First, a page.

• Hi Jochen,

    Jochen, thanks for the message – I'm sorry if you miss the social dimensions of what Amazon does, and I strongly beg to differ.

    Look at the proof and the money. Ratings and reviews may not be new but there is more evidence that they drive sales than any other technique. Amazon-style ratings and reviews are what the social commerce industry is built on – look at Bazzarvoice and Powerreviews, two leading social commerce companies that sell Amazon style ratings and reviews.

    Sure there are newer ways of using social media in e-commerce, but it doesn't make the older ones redundant. Just because stuff is new, doesn't make it better.

    Best, Paul

    • Social Commerce as a business model is more about a constant dialog with customers and between customers. The things you are listing are more about generating leads and content (SEO) for amazon. There is not one element aiming for communication with amazon.

      • Thanks Alex, good point – social commerce as a constant dialogue with customers and between customers is a nice alternative customer-focused definition. Not sure, we'd want to exclude the other techniques for selling with social media though.

  • I don't miss the "social" dimension of what Amazon does. I just wouldn't call it social. Amazon is a great company and it does a great job offering customers a perfect shopping environment.

    And Bazaarvoice and Powerreviews are great for companies striving to become Amazon Lookalikes, but ratings and reviews are surely not what I would consider the social dimension of ecommerce.

    Ratings and reviews are the 101 of ecommerce. These elements have been here forever and they are absolutely necessary for almost any online shop ot attract customers, I agree. But these elements are product oriented (not people oriented).

    But social (or the new thing about social) is about customer interaction, people can connect directly with eachother. This is where Amazon was never good at and is still very bad (although you can find user profiles now on Amazon), and this is what the Techcrunch panel was about.

    There are newer, fast growing companies that do a much better job connecting customers. And Amazon is definitely not their role model.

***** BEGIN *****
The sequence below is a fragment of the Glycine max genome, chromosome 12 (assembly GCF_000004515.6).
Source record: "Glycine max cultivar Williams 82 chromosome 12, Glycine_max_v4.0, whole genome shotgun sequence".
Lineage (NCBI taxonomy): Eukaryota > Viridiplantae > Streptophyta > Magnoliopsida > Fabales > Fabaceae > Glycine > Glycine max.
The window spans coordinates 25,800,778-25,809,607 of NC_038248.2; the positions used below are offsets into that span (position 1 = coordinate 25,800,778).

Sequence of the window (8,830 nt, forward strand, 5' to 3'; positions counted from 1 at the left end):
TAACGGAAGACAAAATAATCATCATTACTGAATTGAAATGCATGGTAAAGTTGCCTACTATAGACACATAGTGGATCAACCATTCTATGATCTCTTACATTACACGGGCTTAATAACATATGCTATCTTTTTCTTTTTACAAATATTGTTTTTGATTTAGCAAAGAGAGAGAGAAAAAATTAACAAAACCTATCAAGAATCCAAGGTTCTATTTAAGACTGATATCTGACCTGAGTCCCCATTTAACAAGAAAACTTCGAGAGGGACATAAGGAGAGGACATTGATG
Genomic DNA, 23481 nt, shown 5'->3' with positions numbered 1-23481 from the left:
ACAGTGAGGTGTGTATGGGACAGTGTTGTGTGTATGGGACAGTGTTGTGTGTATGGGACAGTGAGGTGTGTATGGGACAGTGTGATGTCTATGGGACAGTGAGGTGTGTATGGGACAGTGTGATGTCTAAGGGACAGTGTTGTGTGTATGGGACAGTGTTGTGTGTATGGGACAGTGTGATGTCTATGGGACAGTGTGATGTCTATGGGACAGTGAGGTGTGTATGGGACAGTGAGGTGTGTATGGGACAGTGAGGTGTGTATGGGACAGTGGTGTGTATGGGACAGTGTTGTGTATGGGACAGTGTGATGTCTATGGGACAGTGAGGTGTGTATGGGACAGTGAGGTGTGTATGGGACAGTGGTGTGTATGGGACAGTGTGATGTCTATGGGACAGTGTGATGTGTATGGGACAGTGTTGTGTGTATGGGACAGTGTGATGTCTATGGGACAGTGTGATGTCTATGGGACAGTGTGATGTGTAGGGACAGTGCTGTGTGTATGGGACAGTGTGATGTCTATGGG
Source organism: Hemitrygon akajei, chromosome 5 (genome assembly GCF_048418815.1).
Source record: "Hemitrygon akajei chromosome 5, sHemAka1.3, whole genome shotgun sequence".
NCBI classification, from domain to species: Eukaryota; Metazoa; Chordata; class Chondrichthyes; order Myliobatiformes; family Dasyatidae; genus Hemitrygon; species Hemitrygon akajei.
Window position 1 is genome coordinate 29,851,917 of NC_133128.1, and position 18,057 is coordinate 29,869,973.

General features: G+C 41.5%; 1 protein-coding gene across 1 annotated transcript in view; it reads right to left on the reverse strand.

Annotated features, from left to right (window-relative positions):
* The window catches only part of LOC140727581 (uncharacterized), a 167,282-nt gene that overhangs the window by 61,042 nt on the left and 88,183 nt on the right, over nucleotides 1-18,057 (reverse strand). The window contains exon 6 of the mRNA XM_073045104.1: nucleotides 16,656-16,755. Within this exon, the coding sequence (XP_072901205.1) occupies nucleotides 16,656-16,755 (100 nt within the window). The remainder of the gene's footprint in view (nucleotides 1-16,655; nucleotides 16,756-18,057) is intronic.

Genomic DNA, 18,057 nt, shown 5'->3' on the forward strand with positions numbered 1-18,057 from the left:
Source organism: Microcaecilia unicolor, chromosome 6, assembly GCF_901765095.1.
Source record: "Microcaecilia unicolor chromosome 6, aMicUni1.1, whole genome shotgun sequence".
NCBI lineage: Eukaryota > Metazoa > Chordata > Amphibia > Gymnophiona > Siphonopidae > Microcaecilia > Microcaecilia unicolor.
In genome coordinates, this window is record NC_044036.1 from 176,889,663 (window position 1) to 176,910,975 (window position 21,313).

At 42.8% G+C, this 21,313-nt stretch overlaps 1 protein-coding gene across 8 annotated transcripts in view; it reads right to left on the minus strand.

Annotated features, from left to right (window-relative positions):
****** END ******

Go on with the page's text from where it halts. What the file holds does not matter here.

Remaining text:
• Good debate Jochen; I do understand where you are coming from – and your view is shared by many others. For some, it's crazy to talk about Groupon, Gilt, Vente-Privée etc as social commerce; since apart from member-get-member recruitment – what's social about it? And it's likewise for Amazon; there's little social networking or selling on social network platforms; can shared user profiles, shared wish lists, shared reviews, gift registries, forums and communities, really be called 'social'?

    We still think there is a case for inclusive view of social commerce, taking it as any use of social media – online media that supports social interaction and user contributions – in the context of e-commerce. Or are we trying to have our cake and eat it?

    • I think there's no need to put all these marketing elements into the definition of Social Commerce.

      If we talk about Social Marketing, then I am fine with the definition. But ecommerce is not primarily about marketing but about selling (from the merchant's perspective) and shopping (from the buyer's perspektive), and Wikipedia had a much better definition of Social Commerce until you replaced it by your own:

      "Social commerce: Subset of e-commerce in which the active participation of customers and their personal relationships are at the forefront."

      • Get where you are coming from – there is no "need" as you put it to label any use of social media in the context of e-commerce as social commerce – you could restrict it to a number of other definitions – for example, the only academic publication on social commerce suggests that social commerce is restricted to

        "Social commerce is an emerging trend in which sellers are connected in online social networks, and where sellers are individuals instead of firms"

        I assume you disagree with this as well. So my point is, it all depends on definitions you use – the AMA defines marketing as